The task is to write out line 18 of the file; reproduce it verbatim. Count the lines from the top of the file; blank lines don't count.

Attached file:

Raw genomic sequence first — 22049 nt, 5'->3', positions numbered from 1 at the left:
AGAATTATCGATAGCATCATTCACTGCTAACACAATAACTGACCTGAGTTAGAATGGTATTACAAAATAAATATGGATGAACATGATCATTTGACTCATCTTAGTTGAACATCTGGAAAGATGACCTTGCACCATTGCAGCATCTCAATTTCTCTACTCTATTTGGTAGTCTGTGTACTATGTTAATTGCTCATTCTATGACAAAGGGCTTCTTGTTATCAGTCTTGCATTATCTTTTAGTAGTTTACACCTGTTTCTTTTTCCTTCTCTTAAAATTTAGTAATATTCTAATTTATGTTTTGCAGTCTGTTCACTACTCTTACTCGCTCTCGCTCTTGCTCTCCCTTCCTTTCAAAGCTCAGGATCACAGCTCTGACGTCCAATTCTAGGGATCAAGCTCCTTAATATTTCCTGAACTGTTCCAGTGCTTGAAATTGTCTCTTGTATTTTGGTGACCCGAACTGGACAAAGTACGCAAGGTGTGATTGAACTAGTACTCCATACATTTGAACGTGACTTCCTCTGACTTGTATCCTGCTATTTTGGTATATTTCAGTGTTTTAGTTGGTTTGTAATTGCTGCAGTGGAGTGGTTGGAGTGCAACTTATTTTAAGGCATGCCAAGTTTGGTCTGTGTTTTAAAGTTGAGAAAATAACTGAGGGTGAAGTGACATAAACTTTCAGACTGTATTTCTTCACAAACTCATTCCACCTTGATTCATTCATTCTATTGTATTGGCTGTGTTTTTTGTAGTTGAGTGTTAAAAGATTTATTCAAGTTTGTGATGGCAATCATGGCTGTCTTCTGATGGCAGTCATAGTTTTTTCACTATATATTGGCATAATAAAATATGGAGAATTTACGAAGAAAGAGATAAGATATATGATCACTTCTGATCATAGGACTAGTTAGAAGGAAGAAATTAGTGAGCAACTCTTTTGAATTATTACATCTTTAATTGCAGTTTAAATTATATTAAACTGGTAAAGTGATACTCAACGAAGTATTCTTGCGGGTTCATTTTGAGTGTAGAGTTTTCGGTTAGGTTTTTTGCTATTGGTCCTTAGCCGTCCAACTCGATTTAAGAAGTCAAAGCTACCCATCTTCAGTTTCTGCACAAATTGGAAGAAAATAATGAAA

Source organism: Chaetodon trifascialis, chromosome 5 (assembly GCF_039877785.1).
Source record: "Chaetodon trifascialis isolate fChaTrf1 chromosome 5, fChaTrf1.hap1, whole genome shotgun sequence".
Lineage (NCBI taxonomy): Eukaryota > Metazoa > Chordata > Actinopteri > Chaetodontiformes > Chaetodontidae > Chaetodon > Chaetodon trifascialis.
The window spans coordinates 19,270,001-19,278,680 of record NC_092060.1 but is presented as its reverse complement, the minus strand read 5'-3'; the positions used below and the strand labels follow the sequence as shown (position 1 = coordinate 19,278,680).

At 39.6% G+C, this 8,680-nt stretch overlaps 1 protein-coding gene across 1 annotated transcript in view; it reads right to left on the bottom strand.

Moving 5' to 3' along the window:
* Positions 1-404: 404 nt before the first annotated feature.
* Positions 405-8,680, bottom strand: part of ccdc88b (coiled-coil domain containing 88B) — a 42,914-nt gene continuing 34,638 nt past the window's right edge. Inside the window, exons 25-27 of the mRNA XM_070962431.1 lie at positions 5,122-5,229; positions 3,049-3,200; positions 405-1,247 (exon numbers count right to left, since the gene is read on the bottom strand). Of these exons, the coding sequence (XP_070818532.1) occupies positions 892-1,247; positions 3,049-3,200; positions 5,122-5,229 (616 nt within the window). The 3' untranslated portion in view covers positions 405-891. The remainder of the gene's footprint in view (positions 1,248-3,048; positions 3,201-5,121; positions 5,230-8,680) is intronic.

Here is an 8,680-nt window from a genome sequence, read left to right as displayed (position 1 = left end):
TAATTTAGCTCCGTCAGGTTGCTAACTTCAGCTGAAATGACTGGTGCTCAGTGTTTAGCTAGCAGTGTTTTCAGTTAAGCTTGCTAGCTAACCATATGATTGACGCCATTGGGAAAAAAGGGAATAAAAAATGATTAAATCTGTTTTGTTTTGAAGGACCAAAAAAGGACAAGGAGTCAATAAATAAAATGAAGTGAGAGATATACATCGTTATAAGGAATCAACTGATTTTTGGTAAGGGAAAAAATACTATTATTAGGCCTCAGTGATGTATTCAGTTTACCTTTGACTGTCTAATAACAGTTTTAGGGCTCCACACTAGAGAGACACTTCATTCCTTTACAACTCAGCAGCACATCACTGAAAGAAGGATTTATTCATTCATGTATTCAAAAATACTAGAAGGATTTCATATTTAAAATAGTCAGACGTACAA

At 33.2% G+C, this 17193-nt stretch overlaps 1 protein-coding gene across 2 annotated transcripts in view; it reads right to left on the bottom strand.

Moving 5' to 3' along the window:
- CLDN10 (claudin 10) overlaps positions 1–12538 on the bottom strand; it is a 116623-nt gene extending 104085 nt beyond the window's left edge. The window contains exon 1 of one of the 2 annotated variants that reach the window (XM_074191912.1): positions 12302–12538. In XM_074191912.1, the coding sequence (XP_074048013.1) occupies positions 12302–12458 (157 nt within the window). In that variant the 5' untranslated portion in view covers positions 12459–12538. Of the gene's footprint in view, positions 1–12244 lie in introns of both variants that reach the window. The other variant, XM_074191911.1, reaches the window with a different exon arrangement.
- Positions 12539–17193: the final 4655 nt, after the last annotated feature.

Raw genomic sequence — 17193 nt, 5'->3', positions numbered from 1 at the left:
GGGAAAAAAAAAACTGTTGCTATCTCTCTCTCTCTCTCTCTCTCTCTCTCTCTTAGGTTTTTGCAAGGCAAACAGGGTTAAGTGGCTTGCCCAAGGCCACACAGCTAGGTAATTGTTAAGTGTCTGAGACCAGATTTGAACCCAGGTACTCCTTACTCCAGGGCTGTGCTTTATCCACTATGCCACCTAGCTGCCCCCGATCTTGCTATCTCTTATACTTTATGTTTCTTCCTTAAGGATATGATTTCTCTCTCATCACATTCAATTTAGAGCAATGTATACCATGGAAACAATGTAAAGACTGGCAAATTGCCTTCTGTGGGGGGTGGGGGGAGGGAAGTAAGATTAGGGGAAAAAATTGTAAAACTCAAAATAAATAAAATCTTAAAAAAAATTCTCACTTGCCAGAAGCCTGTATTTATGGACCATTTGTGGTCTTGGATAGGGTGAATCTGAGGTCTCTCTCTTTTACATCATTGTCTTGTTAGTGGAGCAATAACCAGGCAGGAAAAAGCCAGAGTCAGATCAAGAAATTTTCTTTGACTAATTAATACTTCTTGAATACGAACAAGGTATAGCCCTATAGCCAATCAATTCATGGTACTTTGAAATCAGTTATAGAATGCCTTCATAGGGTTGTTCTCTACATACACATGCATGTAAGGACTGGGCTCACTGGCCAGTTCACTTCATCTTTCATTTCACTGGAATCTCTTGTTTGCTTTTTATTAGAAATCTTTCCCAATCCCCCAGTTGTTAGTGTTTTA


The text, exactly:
GGGAAAAAAAAAACTGTTGCTATCTCTCTCTCTCTCTCTCTCTCTCTCTCTCTTAGGTTTTTGCAAGGCAAACAGGGTTAAGTGGCTTGCCCAAGGCCACACAGCTAGGTAATTGTTAAGTGTCTGAGACCAGATTTGAACCCAGGTACTCCTTACTCCAGGGCTGTGCTTTATCCACTATGCCACCTAGCTGCCCCCGATCTTGCTATCTCTTATACTTTATGTTTCTTCCTTAAGGATATGATTTCTCTCTCATCACATTCAATTTAGAGCAATGTATACCATGGAAACAATGTAAAGACTGGCAAATTGCCTTCTGTGGGGGGTGGGGGGAGGGAAGTAAGATTAGGGGAAAAAATTGTAAAACTCAAAATAAATAAAATCTTAAAAAAAATTCTCACTTGCCAGAAGCCTGTATTTATGGACCATTTGTGGTCTTGGATAGGGTGAATCTGAGGTCTCTCTCTTTTACATCATTGTCTTGTTAGTGGAGCAATAACCAGGCAGGAAAAAGCCAGAGTCAGATCAAGAAATTTTCTTTGACTAATTAATACTTCTTGAATACGAACAAGGTATAGCCCTATAGCCAATCAATTCATGGTACTTTGAAATCAGTTATAGAATGCCTTCATAGGGTTGTTCTCTACATACACATGCATGTAAGGACTGGGCTCACTGGCCAGTTCACTTCATCTTTCATTTCACTGGAATCTCTTGTTTGCTTTTTATTAGAAATCTTTCCCAATCCCCCAGTTGTTAGTGTTTTA